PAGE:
There were 560 applications received last year by the voluntary register that facilitates contact between adopted persons and birth relatives.
The Adoption Authority of Ireland (AAI) maintains the National Adoption Contact Preference Register (NACPR) that received 5,060 applications when it was established in 2005.
There were 115 cases last year where a potential match was identified between the new applicants and family members who had previously joined the register.
At the end of last year, there were approximately 14,600 entries on the NACPR with over 1,200 potential matches.
The figures were included in the AAI annual report for 2019. Launching the report, AAI chief executive, Patricia Carey, said Covid-19 had not affected their work and they had been fully operational throughout the public health emergency.
The authority conducted remote hearings and granted over 20 adoptions orders via the Zoom app and was "very proud" of their achievement as a public service body.
Ms Carey, speaking on RTÉ radio, said families who could not travel because of the pandemic were delighted their children were not going to miss out on an opportunity to be adopted.
The annual report shows that the number of adoptees registered on the NACPR since 2005 is about 10,100 (69%) and the number of relatives is about 4,500 (31%).
The number of NACPR applications was 1,046 in 2006 and dropped to 538 in 2016.
In 2018, the register received 639 applications when a potential match was identified between 105 applicants and family members who previously joined the register.
Last year, 398 of the applicants were adoptees, 54 were birth mothers, 14 were birth fathers, and 61 were siblings.
There were 71 requests from adopted persons for the release of their birth certificates and, over the year, 37 certificates were released, compared to 43 in 2018.
Nine requests for birth certificates were refused compared to six in 2018. Some of the birth certificates released and six of the requests refused related to requests made before 2018.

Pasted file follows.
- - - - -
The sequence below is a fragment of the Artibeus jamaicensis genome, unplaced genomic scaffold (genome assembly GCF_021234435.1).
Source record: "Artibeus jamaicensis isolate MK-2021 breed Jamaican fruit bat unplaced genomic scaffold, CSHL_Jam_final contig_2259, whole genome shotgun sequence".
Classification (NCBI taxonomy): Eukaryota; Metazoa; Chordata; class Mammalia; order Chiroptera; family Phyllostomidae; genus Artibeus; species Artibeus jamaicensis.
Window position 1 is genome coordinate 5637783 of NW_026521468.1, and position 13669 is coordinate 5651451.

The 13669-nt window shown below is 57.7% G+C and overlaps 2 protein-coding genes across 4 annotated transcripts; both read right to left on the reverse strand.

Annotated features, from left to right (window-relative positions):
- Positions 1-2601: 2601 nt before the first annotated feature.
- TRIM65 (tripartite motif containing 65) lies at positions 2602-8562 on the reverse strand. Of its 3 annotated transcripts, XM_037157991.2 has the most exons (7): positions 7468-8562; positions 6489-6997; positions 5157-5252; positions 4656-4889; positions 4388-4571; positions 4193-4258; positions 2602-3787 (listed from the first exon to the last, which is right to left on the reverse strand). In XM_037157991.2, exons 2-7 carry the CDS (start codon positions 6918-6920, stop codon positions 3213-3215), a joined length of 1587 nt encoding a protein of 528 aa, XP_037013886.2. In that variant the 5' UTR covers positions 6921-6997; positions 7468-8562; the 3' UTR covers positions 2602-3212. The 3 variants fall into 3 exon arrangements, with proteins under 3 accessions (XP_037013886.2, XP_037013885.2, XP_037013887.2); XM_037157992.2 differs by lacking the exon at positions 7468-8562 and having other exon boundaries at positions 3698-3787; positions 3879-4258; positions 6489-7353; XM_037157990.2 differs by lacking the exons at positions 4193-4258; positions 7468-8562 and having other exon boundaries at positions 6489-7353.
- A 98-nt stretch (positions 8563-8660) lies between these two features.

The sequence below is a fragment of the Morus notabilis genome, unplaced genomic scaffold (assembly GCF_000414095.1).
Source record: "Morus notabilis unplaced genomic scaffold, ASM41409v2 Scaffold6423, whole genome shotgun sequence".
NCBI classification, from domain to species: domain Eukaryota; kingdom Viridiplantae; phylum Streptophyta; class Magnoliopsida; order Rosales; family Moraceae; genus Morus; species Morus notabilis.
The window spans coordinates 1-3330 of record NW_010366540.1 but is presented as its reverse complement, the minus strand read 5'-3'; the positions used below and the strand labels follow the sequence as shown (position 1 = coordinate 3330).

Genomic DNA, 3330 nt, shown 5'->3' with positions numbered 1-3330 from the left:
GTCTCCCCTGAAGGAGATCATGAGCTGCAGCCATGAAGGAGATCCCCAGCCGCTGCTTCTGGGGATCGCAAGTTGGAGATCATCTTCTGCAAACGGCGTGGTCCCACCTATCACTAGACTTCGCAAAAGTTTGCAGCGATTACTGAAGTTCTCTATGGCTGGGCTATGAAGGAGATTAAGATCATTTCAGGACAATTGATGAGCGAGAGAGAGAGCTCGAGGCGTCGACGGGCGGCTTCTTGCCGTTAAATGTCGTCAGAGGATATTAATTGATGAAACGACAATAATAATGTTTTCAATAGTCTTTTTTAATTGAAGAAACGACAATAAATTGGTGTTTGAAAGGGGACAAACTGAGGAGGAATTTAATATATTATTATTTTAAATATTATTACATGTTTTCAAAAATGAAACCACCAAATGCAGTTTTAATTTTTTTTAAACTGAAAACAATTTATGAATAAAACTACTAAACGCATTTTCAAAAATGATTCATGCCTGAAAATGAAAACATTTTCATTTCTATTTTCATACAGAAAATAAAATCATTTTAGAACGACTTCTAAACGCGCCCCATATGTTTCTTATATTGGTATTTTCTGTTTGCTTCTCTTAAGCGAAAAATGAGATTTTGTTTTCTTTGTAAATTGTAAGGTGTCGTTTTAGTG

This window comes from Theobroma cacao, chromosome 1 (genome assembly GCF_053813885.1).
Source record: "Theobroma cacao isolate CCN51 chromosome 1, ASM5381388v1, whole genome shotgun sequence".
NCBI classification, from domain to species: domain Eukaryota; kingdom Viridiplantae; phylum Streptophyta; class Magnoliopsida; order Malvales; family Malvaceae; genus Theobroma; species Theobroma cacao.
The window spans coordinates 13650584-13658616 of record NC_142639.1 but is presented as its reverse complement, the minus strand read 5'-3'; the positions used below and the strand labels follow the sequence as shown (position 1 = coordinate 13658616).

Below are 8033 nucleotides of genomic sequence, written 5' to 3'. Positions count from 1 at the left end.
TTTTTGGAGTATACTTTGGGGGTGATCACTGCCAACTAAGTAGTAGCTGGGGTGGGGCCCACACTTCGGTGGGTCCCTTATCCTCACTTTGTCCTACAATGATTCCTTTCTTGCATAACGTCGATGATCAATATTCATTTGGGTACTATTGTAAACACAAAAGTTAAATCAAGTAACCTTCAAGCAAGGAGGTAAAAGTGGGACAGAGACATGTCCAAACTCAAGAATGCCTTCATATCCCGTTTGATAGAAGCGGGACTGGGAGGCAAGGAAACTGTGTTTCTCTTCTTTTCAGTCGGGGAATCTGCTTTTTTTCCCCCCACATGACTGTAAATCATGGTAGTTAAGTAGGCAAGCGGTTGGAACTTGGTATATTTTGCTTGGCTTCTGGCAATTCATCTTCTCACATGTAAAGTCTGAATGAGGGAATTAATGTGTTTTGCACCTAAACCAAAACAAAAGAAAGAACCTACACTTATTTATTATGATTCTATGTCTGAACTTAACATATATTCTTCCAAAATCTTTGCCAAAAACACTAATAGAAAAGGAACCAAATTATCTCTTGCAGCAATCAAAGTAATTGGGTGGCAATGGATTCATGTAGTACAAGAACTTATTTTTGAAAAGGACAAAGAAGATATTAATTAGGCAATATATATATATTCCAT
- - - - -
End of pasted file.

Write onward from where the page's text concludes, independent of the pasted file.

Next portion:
There were 79 domestic adoption orders granted last year and the majority (51) were made in step-family adoptions.
Changes in the law since 2017 allow a step-parent to adopt their partner's child while their partner retains their parental rights.
Of the adoption orders made in 2019, 21 were in respect of children who were in long-term foster care.
Six of the orders related to infants placed for adoption in Ireland and one was where the child was in the care of extended family members.
Last year, eight applications were made to the high court to allow an adoption application to proceed without consultation with the birth farther and all were granted.
In one of the applications, an order was made by the court in circumstances where it was deemed inappropriate to notify and consult with the father. The remaining seven orders were made in circumstances where the identity of the birth father was unknown.
Legal adoption was first introduced in Ireland under the 1952 Adoption Act that was enacted in 1953 and the Adoption Board was established under the act.
Last year, the AAI recognised 33 inter-country adoptions, with the majority (18) from Vietnam. There were 10 from the US and three from China.